You love buying your shirts when they go on sale. And who can resist a buy-one-get-one-free offer? So when our stocks go on sale, why do we bemoan their low prices?

Smart investors like Warren Buffett or Marty Whitman love it when their stocks are suddenly selling at bargain-basement prices. For them, these companies become no-brainer buys.

The investors in the Motley Fool CAPS community also like a bargain. Below, you'll find five companies whose shares are selling at least 50% below their 52-week highs, but that still earn top ratings from our investor-intelligence database. Consider it a BOGO sale on stocks.


CAPS Rating (out of five)

% Off 52-Week High

ConocoPhillips (NYSE:COP)



K-V Pharmaceutical (NYSE:KV-A)



Suncor Energy (NYSE:SU)






Weatherford International (NYSE:WFT)



Naturally, we want you to look a bit closer at these stocks before buying. You can get low-priced appliances in the dent-and-ding section of your home-remodeling superstore, but their quality might not be so good. Same thing here: Make sure there's nothing seriously wrong with the company before you plug it into your portfolio.

Take two; they're small
Sometimes a company's share price is dragged down for no good reason other than investor pessimism about general market conditions, meaning it could be a good time to scoop up shares. Then there's K-V Pharmaceutical, which seemingly deserves its beaten-down price. Its five-star rating is curious.

Things began unraveling last year for the specialty pharmaceutical company after the Food and Drug Administration ordered about 20 companies to stop selling cough medicines that contained time-released guaifenesin. K-V Pharmaceutical ignored the order, and the agency seized $24 million worth of the company's drugs. The company fired its CEO in December, and then all its shipments of FDA-approved drugs in tablet form were suspended.

In March, the Justice Department filed a lawsuit against K-V Pharmaceutical -- not to mention the raft of class action lawsuits against it -- for the significant violations it allegedly committed as well as allegedly continuing to manufacture unapproved drugs. Although the company reached a consent decree with the FDA, agreeing that it will not make any more drugs unless it gets the agency's approval, there's no timetable for when that will happen.

While K-V Pharmaceutical is stuck in limbo, rivals have the opportunity to steal any market share it might have had. For example, Baxter (NYSE:BAX) had to stop selling an eye-wash solution last year because it contained unapproved drugs, giving rival Alcon (NYSE:ACL) a chance to gain on it. K-V Pharmaceutical will look over its shoulder as competition heats up for its pig-based pancreatic enzyme drug, a version of which has been approved for sale by Belgian competitor Solvay. Tiny Altus Pharmaceuticals also makes a competing, though differently formulated, product.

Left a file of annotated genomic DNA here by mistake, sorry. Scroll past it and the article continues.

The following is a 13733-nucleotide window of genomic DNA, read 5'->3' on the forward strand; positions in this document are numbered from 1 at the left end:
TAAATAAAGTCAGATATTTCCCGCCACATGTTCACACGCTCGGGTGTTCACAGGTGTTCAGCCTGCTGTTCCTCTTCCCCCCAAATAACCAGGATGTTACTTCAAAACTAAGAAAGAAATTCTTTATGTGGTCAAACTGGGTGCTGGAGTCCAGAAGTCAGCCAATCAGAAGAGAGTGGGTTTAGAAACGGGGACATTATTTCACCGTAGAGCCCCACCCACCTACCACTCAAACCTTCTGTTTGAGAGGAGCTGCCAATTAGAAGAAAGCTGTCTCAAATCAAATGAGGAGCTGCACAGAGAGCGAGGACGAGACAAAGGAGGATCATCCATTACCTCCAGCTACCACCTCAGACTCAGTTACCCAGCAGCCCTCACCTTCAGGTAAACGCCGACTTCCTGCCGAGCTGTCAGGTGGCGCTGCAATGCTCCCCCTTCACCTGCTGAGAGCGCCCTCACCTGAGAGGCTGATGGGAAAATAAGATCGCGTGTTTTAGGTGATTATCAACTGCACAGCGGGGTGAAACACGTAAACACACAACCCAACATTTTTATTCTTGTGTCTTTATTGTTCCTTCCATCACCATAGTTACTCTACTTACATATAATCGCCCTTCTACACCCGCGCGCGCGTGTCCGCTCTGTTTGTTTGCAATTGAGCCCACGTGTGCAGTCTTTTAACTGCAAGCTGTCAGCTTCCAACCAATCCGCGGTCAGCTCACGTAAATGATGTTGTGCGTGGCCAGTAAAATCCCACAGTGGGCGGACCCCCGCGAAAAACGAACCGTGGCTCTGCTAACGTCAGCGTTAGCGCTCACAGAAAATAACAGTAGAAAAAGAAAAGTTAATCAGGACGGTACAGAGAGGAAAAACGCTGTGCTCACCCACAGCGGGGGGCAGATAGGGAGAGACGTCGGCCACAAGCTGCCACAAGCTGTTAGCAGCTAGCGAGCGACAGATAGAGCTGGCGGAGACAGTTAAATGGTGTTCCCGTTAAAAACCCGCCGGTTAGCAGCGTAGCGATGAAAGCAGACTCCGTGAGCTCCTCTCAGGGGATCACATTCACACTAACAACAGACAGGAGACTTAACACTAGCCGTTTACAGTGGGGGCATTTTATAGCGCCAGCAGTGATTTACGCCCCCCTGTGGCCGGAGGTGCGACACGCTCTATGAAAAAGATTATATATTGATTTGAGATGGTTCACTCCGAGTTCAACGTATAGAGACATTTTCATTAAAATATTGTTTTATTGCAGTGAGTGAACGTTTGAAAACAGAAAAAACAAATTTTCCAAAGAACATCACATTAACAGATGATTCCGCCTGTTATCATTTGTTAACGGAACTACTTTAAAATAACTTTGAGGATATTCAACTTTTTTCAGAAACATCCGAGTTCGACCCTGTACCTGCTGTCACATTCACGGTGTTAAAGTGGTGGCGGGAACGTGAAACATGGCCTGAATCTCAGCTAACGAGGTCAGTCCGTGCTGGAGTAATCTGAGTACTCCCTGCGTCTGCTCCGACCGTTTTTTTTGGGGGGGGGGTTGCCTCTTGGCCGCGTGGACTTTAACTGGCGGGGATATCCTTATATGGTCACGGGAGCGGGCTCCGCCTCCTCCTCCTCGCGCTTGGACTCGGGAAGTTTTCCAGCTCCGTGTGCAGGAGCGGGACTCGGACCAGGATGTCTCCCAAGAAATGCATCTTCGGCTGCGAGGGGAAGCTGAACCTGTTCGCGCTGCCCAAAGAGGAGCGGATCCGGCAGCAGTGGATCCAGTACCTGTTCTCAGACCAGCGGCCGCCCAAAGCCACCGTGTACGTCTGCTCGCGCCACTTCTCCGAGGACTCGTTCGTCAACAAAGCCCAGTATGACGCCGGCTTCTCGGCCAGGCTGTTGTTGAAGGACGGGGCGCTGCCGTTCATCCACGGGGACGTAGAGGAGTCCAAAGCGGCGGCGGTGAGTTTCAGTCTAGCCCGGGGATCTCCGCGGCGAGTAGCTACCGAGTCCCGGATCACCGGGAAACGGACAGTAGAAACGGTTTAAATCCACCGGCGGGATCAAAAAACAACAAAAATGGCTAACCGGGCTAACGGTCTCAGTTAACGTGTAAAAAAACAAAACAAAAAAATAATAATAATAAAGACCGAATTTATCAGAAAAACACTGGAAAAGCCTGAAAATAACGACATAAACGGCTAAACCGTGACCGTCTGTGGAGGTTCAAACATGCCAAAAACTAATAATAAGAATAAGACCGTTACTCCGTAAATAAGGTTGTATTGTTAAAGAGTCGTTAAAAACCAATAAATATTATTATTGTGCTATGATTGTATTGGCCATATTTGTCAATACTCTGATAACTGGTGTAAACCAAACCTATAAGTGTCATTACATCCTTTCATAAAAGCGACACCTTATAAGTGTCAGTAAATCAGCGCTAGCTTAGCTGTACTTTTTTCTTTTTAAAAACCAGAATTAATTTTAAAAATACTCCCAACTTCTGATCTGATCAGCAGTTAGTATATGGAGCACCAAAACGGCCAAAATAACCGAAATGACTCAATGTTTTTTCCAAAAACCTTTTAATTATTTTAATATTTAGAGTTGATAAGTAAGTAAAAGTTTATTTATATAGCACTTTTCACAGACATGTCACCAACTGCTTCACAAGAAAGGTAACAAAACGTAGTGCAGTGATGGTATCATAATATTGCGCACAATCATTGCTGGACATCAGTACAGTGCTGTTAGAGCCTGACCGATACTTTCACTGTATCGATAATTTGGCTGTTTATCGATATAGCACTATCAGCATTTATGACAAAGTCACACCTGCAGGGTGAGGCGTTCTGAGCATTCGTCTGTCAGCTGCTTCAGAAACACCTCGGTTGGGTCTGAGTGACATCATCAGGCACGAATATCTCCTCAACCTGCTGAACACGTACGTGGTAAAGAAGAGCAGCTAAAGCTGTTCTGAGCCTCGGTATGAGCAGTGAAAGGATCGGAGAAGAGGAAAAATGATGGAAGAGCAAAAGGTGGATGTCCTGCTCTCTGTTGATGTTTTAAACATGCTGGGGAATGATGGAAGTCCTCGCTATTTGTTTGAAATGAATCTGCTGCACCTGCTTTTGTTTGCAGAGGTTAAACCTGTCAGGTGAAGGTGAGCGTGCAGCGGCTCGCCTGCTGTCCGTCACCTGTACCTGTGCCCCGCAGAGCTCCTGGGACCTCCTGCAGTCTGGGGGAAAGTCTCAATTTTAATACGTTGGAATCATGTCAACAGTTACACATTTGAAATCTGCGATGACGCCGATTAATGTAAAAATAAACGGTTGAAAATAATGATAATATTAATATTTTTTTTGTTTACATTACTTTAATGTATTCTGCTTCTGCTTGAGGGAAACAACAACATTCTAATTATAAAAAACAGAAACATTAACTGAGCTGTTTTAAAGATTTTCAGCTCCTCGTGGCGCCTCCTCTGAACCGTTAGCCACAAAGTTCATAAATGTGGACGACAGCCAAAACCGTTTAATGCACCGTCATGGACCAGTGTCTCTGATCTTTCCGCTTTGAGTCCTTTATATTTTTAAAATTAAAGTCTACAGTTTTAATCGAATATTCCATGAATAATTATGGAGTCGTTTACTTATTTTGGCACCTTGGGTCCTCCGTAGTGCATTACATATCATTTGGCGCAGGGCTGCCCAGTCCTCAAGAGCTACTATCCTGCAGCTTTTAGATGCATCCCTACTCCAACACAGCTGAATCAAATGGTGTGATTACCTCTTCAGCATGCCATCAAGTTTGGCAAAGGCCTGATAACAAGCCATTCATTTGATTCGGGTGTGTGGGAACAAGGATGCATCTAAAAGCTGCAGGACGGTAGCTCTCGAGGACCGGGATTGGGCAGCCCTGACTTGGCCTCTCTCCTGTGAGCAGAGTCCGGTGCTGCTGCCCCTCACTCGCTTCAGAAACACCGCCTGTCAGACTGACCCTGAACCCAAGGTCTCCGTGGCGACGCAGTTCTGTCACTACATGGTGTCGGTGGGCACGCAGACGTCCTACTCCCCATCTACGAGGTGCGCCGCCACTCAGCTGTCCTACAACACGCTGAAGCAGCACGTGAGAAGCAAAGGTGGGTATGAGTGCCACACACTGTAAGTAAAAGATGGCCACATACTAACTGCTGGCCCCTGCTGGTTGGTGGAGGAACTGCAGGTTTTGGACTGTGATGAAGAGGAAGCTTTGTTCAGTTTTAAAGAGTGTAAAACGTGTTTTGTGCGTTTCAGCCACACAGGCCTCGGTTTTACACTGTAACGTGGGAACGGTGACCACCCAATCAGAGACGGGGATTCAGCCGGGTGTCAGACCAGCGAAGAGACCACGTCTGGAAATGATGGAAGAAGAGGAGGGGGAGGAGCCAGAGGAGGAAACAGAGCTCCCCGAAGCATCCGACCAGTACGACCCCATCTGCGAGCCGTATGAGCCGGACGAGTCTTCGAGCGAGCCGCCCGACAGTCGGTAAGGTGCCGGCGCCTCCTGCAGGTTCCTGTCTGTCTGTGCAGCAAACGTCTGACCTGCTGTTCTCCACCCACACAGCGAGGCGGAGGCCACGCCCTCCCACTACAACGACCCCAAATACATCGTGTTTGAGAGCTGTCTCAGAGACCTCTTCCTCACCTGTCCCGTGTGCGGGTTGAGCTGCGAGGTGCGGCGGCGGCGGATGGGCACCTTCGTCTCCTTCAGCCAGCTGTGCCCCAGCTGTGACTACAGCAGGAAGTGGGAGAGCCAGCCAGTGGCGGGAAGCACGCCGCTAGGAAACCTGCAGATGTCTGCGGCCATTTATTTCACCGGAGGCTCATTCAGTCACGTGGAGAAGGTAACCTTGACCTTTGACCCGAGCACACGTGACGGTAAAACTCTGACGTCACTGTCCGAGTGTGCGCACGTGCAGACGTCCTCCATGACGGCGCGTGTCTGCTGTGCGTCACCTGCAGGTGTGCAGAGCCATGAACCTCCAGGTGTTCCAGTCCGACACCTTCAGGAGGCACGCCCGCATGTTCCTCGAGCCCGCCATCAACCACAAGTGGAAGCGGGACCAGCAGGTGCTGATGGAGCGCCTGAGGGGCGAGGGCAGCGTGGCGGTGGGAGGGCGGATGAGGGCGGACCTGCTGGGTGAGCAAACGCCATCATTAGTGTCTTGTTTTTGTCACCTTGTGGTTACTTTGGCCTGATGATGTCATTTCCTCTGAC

So it's hard to understand why investors find K-V Pharmaceutical attractive. It has cut almost half its workforce, settled a lawsuit with Purdue Pharma about patent infringement involving OxyContin, and received a delisting notice from the New York Stock Exchange for failing to file its annual report. Although the annual report filing might be a formality, until the company completes its internal audit, there's enough drama here to say that buying a stake in it hardly seems prudent. It might just be better to put a stake through it.

CAPS All-Star 30andholding, though, thinks a case can be made for K-V Pharmaceutical's recovery.

They settled a patent infringement lawsuit and are now allowed to sell a generic version of the drug for a year. They have an agreement with the FDA which lays out steps for them to return to production. I think the stock will rebound.

Similarly, actuary99 writes that if the company overcomes obstacles, it could thrive, what with all the bad news being out in the open.

Only risk is bankruptcy. If the FDA mess gets over anytime soon, this one will jump, as it has over the past few days.

Have half a mind
It pays to start your own research on these stocks on Motley Fool CAPS. Read a company's financial reports, scrutinize key data and charts, and examine the comments your fellow investors have made -- all from a stock's CAPS page.

Sign up today for the completely free service and tell us whether these stocks are twice as good at half the price.

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Fool contributor Rich Duprey does not have a financial position in any of the stocks mentioned in this article. You can see his holdings. Test- drive The Motley Fool's disclosure policy.